14 May 2021
That group of islands in the center of the picture - Herm, Jethou, Brecqhou, Lihou, et al - belong to what country?
B) The U.K.
C) The European Union
E) They don't belong to any country
Answer in the Comments section. Some of you will be surprised - as I was.
Everyone who watched the Belmont 40 years ago will never forget Secretariat's race that day. He had already won the Kentucky Derby and the Preakness; this was his bid for the Triple Crown, and he was so good that few owners wanted to enter their horses against him in the Belmont - that's why there were only four racing that day. The track didn't even take "show" bets, and it's an interesting (?unique) anomaly that Secretariat was so favored by bettors that he would have paid more to show ($2.40) than he did to win ($2.20).
And to this day his speed for 1.5 miles has never been equaled. Even if you have no interest in thoroughbred racing per se, you owe it to yourself to watch this 3-minute clip to see one of the iconic moments in the history of sport.
Some enterprising horse bettors are selling their tickets on eBay, where such tickets are selling for $20 to $30. Other sellers bought up many of the cheapest Belmont Stakes gambling tickets. One seller is selling a lot of 500 such tickets. Another is selling 150 tickets in a lot.Tickets for the Triple Crown wins of Secretariat (1973) and Seattle Slew (1977) sold for big money on the collectors market.Rovell said that the tickets are simply worth more to collectors than the cash-in price. He said, “Whether you want to keep it for your memory or resell it, it’s worth ten times more than if you cash it in. So people are making good bets.”
09 May 2021
You might wonder what Steve means. At first it didn't mean anything. It was just a name. Steve comes from the animated movie Over The Hedge. In the movie, the main characters were watching bushes rustle. Out came an animal that they didn't know. So they named it Steve.NASA scientists have now created a "backronym" - Strong Thermal Emission Velocity Enhancement.
That's how Steve, the new type of northern lights, got its name. Citizen scientists took a few photos of Steve and showed the photos to NASA scientists. NASA scientists initially couldn't explain the newly discovered aurora type, so they all decided on naming it Steve for now.
NASA has set up a project called Aurorasaurus. At Aurorasaurus, you can see where the northern lights are predicted to be located in the near future, and actual reports of the northern lights from people around the world.
This is arguably the role she is best known for. The novel it is based on was a controversial best seller in Germany. To prepare for this role, Juri wore the clothes of her character, Helen, for several weeks and spent a lot of this time in Berlin, where her character lives. She even went undercover as a student in a highschool where only the director of the school knew she was an actress.
"Workers found large number of ancient coins at a construction site in Baishui county of Weinan, Northwest China's Shaanxi province which, according to archaeologists, mostly belong to the Song Dynasty (960-1279)...Archaeologists later arrived at the site and collected about 100,000 coins, weighing 460 kilograms... initial analysis showed that the coins belong to the old-style Chinese private bank that buried the coins during wars."
As reported by NBC News:
A Missouri woman was out gardening in her yard last week when she discovered something unexpected in her grapevines — a World War II era Japanese bomb.Lovett was using the Google Lens tool to try to identify the strange object, which Coffey initially thought was a deep sea diving weight. The online search led them both to realize it was likely a bomb... It was determined that the bomb, even in its old age, was live and still had a 500-ft. blast range. "It wasn't just the shell. This thing was live. They confirmed it," said Coffey.There is still no reasonable explanation as to how this bomb could have wound up buried on their property...
A tip of the blogging cap to a reader for finding an NPR article about Japanese balloon bombs.
It's not carved. These are likely iron and manganese concretions that develop similar to the way a pearl develops, but in a swamp. When soil undergoes constant wetting and drying it forms super concentrations of certain minerals; iron, manganese, and calcium being some of the most common. As it formed, gaps were filled in with silt and eventually it became encased in a mudstone. It has since eroded to reveal the layers of build up.
Long before next week's fishing opener, a few Minnesota anglers were avidly casting lines into the water and hauling in hefty catches. But they weren't hooking walleye, bass or northern pike. They were hoping to reel in an antique metal sign, a safe full of money, maybe even a gun.It's part of a new, and admittedly niche, sport of magnet fishing, where you "fish" with a super-powerful magnet tied to a strong line. Most of the time, magnet fishers pull in mundane scrap metal: old nails and bolts, a length of rebar, fish hooks, beer bottle caps...Even if it's just scrap metal, local magnet fishers don't catch and release, but rather dispose or recycle their finds and consider themselves to be helping the environment by hauling hundreds of pounds of metal out of local rivers and lakes...The hobby is also growing in parts of Europe, where there's a lot of metal in canals and other bodies of water thanks to centuries of warfare."England is very, very big for magnet fishing," Shoemaker said.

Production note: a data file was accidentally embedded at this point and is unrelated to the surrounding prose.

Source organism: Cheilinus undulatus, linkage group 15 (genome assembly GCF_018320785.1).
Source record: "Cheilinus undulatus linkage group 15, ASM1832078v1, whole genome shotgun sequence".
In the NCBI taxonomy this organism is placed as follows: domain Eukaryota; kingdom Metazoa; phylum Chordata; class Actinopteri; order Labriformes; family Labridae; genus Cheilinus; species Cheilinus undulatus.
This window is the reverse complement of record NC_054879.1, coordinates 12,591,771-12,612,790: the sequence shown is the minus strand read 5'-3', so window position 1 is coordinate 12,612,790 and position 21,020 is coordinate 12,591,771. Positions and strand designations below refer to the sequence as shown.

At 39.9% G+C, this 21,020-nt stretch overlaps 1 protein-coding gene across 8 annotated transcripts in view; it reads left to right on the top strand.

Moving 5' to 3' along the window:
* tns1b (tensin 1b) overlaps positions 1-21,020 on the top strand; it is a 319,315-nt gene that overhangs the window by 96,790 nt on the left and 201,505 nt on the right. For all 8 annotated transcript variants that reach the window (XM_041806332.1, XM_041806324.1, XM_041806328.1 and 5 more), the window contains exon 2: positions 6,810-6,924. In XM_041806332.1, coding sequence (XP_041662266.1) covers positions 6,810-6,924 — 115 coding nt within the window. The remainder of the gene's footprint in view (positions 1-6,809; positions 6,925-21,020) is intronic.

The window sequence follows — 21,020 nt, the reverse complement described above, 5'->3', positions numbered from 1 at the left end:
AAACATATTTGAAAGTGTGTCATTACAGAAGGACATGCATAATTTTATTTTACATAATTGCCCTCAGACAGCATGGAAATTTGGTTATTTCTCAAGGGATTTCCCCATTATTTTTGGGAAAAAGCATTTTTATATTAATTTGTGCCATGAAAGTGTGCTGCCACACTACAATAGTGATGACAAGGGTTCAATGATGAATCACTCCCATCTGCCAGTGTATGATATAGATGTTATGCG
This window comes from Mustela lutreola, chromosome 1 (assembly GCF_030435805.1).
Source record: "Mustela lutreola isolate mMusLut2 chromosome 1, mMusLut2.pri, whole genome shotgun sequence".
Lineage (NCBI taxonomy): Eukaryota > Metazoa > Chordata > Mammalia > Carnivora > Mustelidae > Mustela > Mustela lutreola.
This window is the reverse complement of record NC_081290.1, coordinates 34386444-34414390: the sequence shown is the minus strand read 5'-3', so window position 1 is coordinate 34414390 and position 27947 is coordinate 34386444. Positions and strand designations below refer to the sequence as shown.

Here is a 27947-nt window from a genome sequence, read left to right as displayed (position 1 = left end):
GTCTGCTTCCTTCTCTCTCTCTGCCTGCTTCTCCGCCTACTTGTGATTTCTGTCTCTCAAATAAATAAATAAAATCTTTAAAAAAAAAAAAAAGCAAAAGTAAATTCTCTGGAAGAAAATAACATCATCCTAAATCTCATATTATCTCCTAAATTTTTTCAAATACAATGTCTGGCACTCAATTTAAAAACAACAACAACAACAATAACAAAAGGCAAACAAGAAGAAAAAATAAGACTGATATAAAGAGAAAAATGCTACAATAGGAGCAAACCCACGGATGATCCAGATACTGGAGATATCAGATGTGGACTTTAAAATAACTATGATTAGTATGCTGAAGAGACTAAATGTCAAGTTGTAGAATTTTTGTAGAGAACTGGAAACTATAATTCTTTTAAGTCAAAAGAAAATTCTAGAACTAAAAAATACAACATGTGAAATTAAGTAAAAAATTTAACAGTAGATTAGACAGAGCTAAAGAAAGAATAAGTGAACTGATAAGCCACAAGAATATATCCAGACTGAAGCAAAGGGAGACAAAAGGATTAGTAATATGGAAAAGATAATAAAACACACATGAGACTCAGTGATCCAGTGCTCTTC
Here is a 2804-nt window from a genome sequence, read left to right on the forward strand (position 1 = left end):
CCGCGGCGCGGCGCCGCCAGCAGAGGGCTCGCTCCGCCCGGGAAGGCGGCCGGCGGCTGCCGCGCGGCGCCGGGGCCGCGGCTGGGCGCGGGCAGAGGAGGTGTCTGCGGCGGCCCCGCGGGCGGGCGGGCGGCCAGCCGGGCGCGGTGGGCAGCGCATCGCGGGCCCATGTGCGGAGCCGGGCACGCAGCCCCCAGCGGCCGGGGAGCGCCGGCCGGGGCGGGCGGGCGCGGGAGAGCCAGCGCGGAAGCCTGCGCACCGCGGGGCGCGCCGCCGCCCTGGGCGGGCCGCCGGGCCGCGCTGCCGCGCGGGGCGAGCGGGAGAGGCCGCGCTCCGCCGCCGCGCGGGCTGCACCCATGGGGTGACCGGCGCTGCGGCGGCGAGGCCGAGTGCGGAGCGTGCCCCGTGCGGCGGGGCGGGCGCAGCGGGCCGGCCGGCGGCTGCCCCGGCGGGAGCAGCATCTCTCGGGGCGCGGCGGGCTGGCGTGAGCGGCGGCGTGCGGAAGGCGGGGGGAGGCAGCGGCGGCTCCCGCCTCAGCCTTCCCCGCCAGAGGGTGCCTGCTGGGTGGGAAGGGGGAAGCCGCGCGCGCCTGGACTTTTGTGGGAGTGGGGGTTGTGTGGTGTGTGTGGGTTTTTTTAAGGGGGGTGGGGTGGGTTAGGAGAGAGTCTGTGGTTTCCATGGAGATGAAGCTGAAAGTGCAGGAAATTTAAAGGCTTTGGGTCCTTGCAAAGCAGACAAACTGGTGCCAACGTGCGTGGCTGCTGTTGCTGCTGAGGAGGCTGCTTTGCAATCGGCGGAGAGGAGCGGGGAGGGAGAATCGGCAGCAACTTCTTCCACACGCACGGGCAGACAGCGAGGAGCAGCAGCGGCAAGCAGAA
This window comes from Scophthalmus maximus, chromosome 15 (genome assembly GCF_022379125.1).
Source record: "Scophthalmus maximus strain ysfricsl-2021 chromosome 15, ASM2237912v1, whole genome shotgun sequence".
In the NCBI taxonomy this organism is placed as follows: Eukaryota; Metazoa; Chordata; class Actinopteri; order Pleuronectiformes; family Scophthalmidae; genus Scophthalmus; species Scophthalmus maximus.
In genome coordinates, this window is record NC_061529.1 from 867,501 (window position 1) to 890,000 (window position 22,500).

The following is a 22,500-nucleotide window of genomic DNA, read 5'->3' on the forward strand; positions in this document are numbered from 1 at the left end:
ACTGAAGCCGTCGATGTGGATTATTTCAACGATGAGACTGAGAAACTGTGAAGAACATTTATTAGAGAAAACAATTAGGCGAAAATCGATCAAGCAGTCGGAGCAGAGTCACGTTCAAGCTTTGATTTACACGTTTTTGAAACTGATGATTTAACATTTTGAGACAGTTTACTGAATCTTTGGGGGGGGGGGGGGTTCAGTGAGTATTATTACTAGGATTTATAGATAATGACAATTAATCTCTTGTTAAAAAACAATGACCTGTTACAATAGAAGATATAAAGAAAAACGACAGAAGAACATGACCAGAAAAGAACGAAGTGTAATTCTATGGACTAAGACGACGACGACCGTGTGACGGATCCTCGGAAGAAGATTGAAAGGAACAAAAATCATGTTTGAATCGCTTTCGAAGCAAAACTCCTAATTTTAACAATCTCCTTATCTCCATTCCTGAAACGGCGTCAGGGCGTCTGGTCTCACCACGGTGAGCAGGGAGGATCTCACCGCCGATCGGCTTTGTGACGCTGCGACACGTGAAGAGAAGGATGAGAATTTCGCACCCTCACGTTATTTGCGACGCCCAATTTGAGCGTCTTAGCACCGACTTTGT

"A seventeenth-century Flemish scientist by the name of Van Helmont... planted a willow sapling in a container that held 200 pounds of soil and, for five years, gave it nothing but water. At the end of that time, the tree was found to weigh 169 pounds, and the soil 199 pounds, 14 ounces - from just two ounces of soil had come 169 pounds of tree."
04 May 2021
The oldest door still in use in Rome, Pantheon. Cast in bronze for emperor Hadrian's rebuilding, they date from about 115 AD. Each door is solid bronze seven and a half feet wide & twenty-five feet high, yet so well balanced they can be pushed or pulled open easily by one person.
And below this humble ceiling is the only door in the rotunda, the great double bronze door which was long thought to be a later replacement for the original, mainly because of the frame on either side and the grille above, which caused archaeologists to comment that it was too small for the opening. In fact, when at last the bronze was carefully studied, these were found to be original Roman doors, one of the rare survivals of monumental bronze. They had been cleaned in the course of the centuries, Christian motifs applied, but analysis of the fusion technique left no doubt that they date from the empire.
Each half of the double door weighs 8.5 tonnes, and rotates on pins set into the floor and the architrave above. An ingenious but laborious and little understood system allowed removal of the wooden architrave and replacement of the pins which tend to wear. In 1757, during an attempt to keep the door working, the whole thing fell, killing the foreman trying to remount it.
The right door was left totally blocked and the left door would open only partially. Two centuries later, after much careful study, using just soap (!) and specially-made plates to slightly lift the doors, the pins were replaced, the doors put back into their seats, and finally both could be opened and shut. It was 1998; the doors had not been fully opened for 241 years.
The etymology of "French letter" is unclear. Condoms are also colloquially referred to as raincoats, rubbers, etc. The one illustrated above is made from sheep intestine and dates to about 1800, but the Wikipedia article on the history of the condom provides documentation back to the Renaissance.
Image from a BBC article on The search to make a perfect condom.